Koskela founders Sasha Titchkosky and Russel Koskela have worked closely with various Indigenous artists and art communities for nine years. Over the years, they’ve travelled to remote communities and completed research into Aboriginal art practices so they could create partnerships that were purpose-built and sustainable.
After numerous successful collaborations and product development, this winter the Australian design house is exhibiting Walma / Moon Rise, its first Indigenous group art show in the Koskela Gallery, with 24 contemporary works by 15 Indigenous-Australian artists.
“This exhibition feels like a culmination of the many years we've been working with Indigenous artists,” says Titchkosky. “We really wanted to do something for our audience that showcased the breadth and talent that exists in contemporary Australian Indigenous art today.”
“Walma” is a Yolngu word that translates as “to emerge” or “rise”, reflecting the contemporary nature of the works. The exhibition includes 24 mixed media works and showcases some traditional paintings as well as prints, sculpture, photography, fibre work and video.
On the decision to curate works only in black and white, Titchkosky explains: “We thought it would be interesting to strip all the colour out of the pieces and let the different mediums and styles speak for themselves. I think also that many people's perceptions of Aboriginal art in Australia is of colourful dot paintings and we wanted to challenge that and promote what's really happening.”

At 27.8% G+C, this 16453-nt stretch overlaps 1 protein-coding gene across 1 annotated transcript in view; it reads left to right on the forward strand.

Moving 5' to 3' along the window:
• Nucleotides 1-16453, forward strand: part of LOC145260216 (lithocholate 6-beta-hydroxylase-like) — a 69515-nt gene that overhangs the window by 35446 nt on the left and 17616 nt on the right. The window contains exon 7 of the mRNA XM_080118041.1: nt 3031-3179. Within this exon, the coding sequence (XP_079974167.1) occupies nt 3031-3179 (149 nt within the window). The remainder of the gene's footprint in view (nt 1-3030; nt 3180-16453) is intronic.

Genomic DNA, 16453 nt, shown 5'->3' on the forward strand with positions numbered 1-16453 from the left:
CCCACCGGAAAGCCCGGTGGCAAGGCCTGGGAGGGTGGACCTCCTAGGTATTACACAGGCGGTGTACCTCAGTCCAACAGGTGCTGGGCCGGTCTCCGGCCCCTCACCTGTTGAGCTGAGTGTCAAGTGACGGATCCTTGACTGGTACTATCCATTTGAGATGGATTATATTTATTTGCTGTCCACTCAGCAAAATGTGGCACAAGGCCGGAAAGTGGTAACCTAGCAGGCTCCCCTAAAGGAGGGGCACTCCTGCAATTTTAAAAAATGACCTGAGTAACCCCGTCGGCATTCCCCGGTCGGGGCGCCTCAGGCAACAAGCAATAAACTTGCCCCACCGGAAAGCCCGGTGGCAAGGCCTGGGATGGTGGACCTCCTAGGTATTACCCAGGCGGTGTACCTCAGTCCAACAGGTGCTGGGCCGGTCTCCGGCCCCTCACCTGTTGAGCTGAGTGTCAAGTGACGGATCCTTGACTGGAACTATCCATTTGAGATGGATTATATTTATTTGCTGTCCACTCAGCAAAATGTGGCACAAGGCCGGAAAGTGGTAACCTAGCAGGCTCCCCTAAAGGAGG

Standout pieces in the exhibition include a linocut print, Warriors, Sorcerers and Spirits, by Brian Robinson and black dilly bags, woven from Pandanus fronds, by Margaret Rarru from Milingimbi. Dilly bags are traditionally used by women to gather food but now are also products of weaving artistry.
Available for sale at Koskela is also a range of black-and-white printed goods to complement the exhibition, including table linen, bags and tea towels.
Walma / Moon Rise is on show from July 29 to August 27.